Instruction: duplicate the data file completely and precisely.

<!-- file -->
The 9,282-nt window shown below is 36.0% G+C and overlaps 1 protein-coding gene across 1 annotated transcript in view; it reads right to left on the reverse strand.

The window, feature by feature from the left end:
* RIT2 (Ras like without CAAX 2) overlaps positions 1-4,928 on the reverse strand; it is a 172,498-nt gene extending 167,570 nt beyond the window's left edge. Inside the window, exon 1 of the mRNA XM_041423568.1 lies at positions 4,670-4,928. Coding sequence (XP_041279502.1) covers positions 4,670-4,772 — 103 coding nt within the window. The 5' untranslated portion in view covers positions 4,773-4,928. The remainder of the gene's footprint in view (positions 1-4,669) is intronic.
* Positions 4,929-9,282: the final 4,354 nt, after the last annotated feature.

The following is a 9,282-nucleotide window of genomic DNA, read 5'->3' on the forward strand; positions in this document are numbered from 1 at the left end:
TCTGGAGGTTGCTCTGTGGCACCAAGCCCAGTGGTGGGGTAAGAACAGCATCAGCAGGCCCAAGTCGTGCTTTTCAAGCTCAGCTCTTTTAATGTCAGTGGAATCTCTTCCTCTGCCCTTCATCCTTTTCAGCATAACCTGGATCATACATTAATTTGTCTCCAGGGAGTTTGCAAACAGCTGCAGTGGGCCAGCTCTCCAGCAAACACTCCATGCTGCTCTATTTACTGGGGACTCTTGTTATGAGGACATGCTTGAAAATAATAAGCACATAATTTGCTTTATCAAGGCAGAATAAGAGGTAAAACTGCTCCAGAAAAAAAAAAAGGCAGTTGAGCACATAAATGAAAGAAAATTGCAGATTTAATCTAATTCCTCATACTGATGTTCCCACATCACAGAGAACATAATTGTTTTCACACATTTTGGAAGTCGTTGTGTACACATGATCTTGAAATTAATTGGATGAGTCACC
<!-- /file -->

The 9,282-nt window shown below is 36.0% G+C and overlaps 1 protein-coding gene across 1 annotated transcript in view; it reads right to left on the reverse strand.

The window, feature by feature from the left end:
* RIT2 (Ras like without CAAX 2) overlaps positions 1-4,928 on the reverse strand; it is a 172,498-nt gene extending 167,570 nt beyond the window's left edge. Inside the window, exon 1 of the mRNA XM_041423568.1 lies at positions 4,670-4,928. Coding sequence (XP_041279502.1) covers positions 4,670-4,772 — 103 coding nt within the window. The 5' untranslated portion in view covers positions 4,773-4,928. The remainder of the gene's footprint in view (positions 1-4,669) is intronic.
* Positions 4,929-9,282: the final 4,354 nt, after the last annotated feature.

The following is a 9,282-nucleotide window of genomic DNA, read 5'->3' on the forward strand; positions in this document are numbered from 1 at the left end:
TCTGGAGGTTGCTCTGTGGCACCAAGCCCAGTGGTGGGGTAAGAACAGCATCAGCAGGCCCAAGTCGTGCTTTTCAAGCTCAGCTCTTTTAATGTCAGTGGAATCTCTTCCTCTGCCCTTCATCCTTTTCAGCATAACCTGGATCATACATTAATTTGTCTCCAGGGAGTTTGCAAACAGCTGCAGTGGGCCAGCTCTCCAGCAAACACTCCATGCTGCTCTATTTACTGGGGACTCTTGTTATGAGGACATGCTTGAAAATAATAAGCACATAATTTGCTTTATCAAGGCAGAATAAGAGGTAAAACTGCTCCAGAAAAAAAAAAAGGCAGTTGAGCACATAAATGAAAGAAAATTGCAGATTTAATCTAATTCCTCATACTGATGTTCCCACATCACAGAGAACATAATTGTTTTCACACATTTTGGAAGTCGTTGTGTACACATGATCTTGAAATTAATTGGATGAGTCACC